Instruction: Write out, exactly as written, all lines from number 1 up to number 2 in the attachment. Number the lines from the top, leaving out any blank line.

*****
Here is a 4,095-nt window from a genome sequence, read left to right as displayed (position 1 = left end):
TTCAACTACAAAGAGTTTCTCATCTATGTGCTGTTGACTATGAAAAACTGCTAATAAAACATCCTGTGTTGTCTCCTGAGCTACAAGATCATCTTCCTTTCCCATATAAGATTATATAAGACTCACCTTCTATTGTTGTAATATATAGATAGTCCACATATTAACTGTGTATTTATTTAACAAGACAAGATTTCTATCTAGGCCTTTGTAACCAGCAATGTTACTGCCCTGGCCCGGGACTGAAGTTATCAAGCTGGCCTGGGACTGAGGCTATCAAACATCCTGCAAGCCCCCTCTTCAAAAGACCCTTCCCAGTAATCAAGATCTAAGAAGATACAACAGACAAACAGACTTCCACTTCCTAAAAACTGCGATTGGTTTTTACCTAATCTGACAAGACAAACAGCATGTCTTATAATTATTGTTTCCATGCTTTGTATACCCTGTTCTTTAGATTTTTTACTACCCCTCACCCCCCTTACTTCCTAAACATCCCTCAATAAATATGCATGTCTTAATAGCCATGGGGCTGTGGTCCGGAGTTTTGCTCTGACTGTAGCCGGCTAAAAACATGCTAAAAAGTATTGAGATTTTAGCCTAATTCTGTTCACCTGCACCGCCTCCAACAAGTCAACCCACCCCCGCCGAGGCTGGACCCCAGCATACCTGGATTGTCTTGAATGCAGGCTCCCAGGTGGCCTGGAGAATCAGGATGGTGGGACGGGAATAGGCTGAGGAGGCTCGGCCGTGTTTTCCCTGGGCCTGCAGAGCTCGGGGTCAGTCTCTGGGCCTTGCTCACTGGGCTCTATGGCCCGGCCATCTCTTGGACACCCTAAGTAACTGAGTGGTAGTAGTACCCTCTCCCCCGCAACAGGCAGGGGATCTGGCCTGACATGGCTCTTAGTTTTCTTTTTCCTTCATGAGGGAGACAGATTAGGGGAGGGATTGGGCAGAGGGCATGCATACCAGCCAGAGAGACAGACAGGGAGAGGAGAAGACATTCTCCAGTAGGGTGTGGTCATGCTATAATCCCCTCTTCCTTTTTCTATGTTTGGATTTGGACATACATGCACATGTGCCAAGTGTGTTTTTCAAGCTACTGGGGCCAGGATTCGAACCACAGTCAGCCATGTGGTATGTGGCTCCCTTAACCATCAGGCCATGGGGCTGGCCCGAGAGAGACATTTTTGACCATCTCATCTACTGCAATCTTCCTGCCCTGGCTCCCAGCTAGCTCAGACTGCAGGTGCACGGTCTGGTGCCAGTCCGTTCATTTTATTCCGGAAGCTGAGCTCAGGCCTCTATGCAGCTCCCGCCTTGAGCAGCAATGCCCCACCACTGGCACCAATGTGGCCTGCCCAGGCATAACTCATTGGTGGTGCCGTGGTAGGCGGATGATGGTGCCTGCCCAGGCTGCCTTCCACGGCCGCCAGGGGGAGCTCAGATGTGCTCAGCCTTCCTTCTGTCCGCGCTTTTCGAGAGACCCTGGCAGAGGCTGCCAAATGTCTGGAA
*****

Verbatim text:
Here is a 4,095-nt window from a genome sequence, read left to right as displayed (position 1 = left end):
TTCAACTACAAAGAGTTTCTCATCTATGTGCTGTTGACTATGAAAAACTGCTAATAAAACATCCTGTGTTGTCTCCTGAGCTACAAGATCATCTTCCTTTCCCATATAAGATTATATAAGACTCACCTTCTATTGTTGTAATATATAGATAGTCCACATATTAACTGTGTATTTATTTAACAAGACAAGATTTCTATCTAGGCCTTTGTAACCAGCAATGTTACTGCCCTGGCCCGGGACTGAAGTTATCAAGCTGGCCTGGGACTGAGGCTATCAAACATCCTGCAAGCCCCCTCTTCAAAAGACCCTTCCCAGTAATCAAGATCTAAGAAGATACAACAGACAAACAGACTTCCACTTCCTAAAAACTGCGATTGGTTTTTACCTAATCTGACAAGACAAACAGCATGTCTTATAATTATTGTTTCCATGCTTTGTATACCCTGTTCTTTAGATTTTTTACTACCCCTCACCCCCCTTACTTCCTAAACATCCCTCAATAAATATGCATGTCTTAATAGCCATGGGGCTGTGGTCCGGAGTTTTGCTCTGACTGTAGCCGGCTAAAAACATGCTAAAAAGTATTGAGATTTTAGCCTAATTCTGTTCACCTGCACCGCCTCCAACAAGTCAACCCACCCCCGCCGAGGCTGGACCCCAGCATACCTGGATTGTCTTGAATGCAGGCTCCCAGGTGGCCTGGAGAATCAGGATGGTGGGACGGGAATAGGCTGAGGAGGCTCGGCCGTGTTTTCCCTGGGCCTGCAGAGCTCGGGGTCAGTCTCTGGGCCTTGCTCACTGGGCTCTATGGCCCGGCCATCTCTTGGACACCCTAAGTAACTGAGTGGTAGTAGTACCCTCTCCCCCGCAACAGGCAGGGGATCTGGCCTGACATGGCTCTTAGTTTTCTTTTTCCTTCATGAGGGAGACAGATTAGGGGAGGGATTGGGCAGAGGGCATGCATACCAGCCAGAGAGACAGACAGGGAGAGGAGAAGACATTCTCCAGTAGGGTGTGGTCATGCTATAATCCCCTCTTCCTTTTTCTATGTTTGGATTTGGACATACATGCACATGTGCCAAGTGTGTTTTTCAAGCTACTGGGGCCAGGATTCGAACCACAGTCAGCCATGTGGTATGTGGCTCCCTTAACCATCAGGCCATGGGGCTGGCCCGAGAGAGACATTTTTGACCATCTCATCTACTGCAATCTTCCTGCCCTGGCTCCCAGCTAGCTCAGACTGCAGGTGCACGGTCTGGTGCCAGTCCGTTCATTTTATTCCGGAAGCTGAGCTCAGGCCTCTATGCAGCTCCCGCCTTGAGCAGCAATGCCCCACCACTGGCACCAATGTGGCCTGCCCAGGCATAACTCATTGGTGGTGCCGTGGTAGGCGGATGATGGTGCCTGCCCAGGCTGCCTTCCACGGCCGCCAGGGGGAGCTCAGATGTGCTCAGCCTTCCTTCTGTCCGCGCTTTTCGAGAGACCCTGGCAGAGGCTGCCAAATGTCTGGAA